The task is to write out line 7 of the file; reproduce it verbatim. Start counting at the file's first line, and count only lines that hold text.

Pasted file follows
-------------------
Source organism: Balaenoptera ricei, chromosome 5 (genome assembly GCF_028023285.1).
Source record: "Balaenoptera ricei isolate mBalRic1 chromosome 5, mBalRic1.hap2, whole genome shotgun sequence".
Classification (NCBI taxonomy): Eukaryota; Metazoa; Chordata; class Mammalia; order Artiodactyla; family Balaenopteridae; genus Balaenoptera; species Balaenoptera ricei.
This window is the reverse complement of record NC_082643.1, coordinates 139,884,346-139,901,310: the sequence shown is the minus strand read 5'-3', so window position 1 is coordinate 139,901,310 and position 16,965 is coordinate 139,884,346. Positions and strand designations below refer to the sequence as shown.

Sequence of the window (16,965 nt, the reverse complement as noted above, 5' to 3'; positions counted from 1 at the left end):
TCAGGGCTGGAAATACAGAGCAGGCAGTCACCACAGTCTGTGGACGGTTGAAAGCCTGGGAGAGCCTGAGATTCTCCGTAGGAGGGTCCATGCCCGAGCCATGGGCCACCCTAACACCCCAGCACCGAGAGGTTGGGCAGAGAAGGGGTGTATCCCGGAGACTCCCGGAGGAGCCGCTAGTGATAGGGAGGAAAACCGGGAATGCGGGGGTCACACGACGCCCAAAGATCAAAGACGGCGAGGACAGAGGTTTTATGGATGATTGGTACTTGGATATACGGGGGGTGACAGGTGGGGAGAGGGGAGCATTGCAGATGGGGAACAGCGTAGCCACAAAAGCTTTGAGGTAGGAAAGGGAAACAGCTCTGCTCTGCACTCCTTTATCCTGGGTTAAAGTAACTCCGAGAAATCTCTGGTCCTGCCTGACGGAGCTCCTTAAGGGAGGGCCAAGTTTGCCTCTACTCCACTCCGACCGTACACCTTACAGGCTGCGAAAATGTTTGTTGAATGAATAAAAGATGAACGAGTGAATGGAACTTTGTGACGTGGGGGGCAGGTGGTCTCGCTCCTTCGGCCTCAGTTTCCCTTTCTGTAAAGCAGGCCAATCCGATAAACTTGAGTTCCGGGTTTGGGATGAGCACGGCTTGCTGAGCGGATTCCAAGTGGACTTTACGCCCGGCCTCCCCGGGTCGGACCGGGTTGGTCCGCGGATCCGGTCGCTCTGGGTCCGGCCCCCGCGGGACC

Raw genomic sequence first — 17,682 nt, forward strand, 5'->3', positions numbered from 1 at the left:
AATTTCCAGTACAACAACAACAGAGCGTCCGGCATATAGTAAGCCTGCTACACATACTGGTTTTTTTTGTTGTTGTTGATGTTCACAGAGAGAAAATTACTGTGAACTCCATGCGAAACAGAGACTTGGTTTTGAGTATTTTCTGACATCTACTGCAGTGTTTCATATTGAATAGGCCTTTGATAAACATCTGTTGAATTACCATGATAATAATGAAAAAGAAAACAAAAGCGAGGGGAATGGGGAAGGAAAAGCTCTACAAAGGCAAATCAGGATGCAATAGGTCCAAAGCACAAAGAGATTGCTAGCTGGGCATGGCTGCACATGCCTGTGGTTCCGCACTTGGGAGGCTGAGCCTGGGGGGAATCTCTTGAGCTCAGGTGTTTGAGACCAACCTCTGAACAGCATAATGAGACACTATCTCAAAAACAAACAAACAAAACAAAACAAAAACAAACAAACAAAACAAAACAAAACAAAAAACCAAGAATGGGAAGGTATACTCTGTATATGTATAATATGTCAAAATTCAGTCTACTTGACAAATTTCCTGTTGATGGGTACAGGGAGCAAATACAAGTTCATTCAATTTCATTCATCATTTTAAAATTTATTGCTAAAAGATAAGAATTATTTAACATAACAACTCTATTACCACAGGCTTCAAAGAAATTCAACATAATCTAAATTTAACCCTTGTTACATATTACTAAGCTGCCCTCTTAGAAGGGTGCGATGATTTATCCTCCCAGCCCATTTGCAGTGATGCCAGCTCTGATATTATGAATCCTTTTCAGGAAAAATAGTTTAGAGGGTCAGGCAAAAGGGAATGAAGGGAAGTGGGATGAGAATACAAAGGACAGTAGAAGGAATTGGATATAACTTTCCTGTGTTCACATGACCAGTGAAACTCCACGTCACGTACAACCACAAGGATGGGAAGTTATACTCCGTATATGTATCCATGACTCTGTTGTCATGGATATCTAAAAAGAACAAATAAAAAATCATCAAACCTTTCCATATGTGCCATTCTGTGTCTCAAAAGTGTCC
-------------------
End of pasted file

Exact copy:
Raw genomic sequence first — 17,682 nt, forward strand, 5'->3', positions numbered from 1 at the left: